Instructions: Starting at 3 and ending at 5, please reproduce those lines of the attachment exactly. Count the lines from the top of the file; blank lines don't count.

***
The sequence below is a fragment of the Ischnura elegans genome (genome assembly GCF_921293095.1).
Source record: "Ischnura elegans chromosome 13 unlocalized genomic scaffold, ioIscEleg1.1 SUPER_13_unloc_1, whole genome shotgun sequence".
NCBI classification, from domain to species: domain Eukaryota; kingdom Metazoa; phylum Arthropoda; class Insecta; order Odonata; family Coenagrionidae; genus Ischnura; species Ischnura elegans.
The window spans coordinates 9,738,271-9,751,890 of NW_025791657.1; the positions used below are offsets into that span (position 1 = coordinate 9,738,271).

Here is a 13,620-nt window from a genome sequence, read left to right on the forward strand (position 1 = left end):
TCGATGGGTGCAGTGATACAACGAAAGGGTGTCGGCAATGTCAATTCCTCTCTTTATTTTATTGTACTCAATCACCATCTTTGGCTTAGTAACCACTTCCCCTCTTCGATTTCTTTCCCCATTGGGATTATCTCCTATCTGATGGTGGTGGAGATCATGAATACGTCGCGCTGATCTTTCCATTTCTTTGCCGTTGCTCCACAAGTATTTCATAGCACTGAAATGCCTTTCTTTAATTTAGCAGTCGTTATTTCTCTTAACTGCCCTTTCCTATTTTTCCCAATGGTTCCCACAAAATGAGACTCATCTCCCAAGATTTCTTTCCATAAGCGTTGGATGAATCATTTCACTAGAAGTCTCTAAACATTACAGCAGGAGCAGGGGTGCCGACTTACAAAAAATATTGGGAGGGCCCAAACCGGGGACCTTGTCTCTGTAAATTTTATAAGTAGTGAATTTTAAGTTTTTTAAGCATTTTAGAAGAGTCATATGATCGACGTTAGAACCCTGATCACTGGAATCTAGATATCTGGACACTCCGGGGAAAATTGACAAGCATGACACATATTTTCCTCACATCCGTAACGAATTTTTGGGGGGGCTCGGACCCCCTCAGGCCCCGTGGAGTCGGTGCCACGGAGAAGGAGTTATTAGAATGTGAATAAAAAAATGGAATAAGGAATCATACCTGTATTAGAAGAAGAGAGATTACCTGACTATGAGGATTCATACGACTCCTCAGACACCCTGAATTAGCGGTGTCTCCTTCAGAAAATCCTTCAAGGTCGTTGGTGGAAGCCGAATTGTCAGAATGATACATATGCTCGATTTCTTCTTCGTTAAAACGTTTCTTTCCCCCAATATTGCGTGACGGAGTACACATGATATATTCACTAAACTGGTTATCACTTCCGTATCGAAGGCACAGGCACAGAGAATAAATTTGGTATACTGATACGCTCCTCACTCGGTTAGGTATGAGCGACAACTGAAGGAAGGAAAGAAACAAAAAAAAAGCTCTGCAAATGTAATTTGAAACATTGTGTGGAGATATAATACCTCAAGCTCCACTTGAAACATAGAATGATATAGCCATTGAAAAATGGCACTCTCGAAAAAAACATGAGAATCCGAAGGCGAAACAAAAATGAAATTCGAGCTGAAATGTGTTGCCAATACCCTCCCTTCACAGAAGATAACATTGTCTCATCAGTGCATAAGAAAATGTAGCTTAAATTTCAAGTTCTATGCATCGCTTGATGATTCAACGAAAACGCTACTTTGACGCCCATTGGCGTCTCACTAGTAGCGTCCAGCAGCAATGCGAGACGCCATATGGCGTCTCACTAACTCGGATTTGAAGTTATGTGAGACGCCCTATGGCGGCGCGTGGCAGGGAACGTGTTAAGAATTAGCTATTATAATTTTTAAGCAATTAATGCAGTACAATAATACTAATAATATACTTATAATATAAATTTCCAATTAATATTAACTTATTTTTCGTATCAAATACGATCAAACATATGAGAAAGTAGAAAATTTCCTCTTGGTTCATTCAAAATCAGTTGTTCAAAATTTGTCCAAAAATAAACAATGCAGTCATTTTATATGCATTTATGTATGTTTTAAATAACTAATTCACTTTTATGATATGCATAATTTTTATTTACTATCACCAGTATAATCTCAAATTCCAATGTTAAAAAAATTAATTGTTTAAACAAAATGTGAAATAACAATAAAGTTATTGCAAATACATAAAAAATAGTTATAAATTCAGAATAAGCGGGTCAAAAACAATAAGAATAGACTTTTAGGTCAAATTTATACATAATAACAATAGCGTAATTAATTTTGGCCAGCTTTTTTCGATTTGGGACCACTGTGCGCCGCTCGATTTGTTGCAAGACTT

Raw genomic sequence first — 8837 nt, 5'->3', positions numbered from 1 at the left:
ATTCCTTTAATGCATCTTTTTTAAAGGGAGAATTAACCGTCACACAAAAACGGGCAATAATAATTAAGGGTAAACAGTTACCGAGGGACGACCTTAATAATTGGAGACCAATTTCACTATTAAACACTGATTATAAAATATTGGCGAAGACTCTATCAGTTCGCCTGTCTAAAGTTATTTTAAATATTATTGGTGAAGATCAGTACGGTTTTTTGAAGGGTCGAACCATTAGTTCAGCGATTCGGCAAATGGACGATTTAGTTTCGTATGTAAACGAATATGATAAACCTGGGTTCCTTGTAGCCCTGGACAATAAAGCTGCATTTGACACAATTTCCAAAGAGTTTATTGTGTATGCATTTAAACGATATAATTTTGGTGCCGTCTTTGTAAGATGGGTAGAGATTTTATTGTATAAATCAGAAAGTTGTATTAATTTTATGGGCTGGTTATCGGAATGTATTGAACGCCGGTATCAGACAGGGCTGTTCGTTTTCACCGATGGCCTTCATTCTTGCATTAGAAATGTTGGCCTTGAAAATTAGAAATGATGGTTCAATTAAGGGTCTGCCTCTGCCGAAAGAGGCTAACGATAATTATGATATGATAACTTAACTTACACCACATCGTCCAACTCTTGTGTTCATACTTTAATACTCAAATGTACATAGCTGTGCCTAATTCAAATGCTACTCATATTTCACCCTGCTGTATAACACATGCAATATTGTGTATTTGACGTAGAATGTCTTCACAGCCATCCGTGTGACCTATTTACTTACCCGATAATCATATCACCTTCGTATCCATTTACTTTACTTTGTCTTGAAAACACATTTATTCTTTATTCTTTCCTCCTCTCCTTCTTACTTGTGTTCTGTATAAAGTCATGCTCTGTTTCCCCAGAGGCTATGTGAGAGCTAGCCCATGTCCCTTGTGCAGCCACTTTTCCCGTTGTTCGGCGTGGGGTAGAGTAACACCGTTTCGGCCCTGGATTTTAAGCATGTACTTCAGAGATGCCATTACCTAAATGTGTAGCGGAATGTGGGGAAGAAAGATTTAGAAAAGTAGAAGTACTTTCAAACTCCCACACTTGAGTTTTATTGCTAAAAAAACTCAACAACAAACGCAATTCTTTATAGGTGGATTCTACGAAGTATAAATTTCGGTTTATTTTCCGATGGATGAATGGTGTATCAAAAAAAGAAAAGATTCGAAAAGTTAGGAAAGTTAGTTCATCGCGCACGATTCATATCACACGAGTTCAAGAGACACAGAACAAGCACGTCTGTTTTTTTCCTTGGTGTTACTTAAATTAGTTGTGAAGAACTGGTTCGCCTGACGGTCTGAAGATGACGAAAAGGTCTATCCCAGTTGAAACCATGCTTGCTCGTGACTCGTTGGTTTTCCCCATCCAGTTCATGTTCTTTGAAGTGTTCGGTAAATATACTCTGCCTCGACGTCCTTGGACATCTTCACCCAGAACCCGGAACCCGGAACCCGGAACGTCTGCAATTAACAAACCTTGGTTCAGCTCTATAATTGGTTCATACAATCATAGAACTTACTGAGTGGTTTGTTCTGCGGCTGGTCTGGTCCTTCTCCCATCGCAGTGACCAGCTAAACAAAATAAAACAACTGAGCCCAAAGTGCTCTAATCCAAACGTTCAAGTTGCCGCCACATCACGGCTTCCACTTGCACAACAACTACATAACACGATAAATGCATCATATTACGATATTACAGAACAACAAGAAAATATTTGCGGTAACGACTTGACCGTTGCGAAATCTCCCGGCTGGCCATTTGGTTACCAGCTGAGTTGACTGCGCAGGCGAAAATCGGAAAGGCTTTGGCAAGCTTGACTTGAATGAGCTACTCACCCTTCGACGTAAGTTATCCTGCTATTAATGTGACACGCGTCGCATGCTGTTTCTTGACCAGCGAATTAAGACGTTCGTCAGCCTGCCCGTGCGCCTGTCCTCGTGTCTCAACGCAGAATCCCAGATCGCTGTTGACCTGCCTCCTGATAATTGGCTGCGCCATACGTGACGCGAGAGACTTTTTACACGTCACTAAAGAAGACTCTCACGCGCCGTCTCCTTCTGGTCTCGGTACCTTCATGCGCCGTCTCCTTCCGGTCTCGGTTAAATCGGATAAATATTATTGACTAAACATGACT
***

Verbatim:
NCBI classification, from domain to species: domain Eukaryota; kingdom Metazoa; phylum Arthropoda; class Insecta; order Odonata; family Coenagrionidae; genus Ischnura; species Ischnura elegans.
The window spans coordinates 9,738,271-9,751,890 of NW_025791657.1; the positions used below are offsets into that span (position 1 = coordinate 9,738,271).

Here is a 13,620-nt window from a genome sequence, read left to right on the forward strand (position 1 = left end):